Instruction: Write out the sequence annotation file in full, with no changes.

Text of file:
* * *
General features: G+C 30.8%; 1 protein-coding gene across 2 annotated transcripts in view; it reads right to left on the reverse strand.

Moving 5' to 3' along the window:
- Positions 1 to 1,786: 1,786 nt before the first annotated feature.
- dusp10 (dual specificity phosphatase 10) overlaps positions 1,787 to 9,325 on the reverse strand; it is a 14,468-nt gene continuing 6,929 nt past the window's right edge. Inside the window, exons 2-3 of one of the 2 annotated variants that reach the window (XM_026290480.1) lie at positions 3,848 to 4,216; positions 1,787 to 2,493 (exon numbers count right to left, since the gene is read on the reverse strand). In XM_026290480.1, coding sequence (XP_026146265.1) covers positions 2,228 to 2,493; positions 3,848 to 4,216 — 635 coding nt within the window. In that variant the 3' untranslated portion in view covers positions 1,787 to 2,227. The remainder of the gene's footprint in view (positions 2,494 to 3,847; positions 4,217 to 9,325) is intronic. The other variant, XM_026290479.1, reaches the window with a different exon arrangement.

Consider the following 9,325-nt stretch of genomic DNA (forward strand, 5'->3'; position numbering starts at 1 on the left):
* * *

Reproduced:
General features: G+C 30.8%; 1 protein-coding gene across 2 annotated transcripts in view; it reads right to left on the reverse strand.

Moving 5' to 3' along the window:
- Positions 1 to 1,786: 1,786 nt before the first annotated feature.
- dusp10 (dual specificity phosphatase 10) overlaps positions 1,787 to 9,325 on the reverse strand; it is a 14,468-nt gene continuing 6,929 nt past the window's right edge. Inside the window, exons 2-3 of one of the 2 annotated variants that reach the window (XM_026290480.1) lie at positions 3,848 to 4,216; positions 1,787 to 2,493 (exon numbers count right to left, since the gene is read on the reverse strand). In XM_026290480.1, coding sequence (XP_026146265.1) covers positions 2,228 to 2,493; positions 3,848 to 4,216 — 635 coding nt within the window. In that variant the 3' untranslated portion in view covers positions 1,787 to 2,227. The remainder of the gene's footprint in view (positions 2,494 to 3,847; positions 4,217 to 9,325) is intronic. The other variant, XM_026290479.1, reaches the window with a different exon arrangement.

Consider the following 9,325-nt stretch of genomic DNA (forward strand, 5'->3'; position numbering starts at 1 on the left):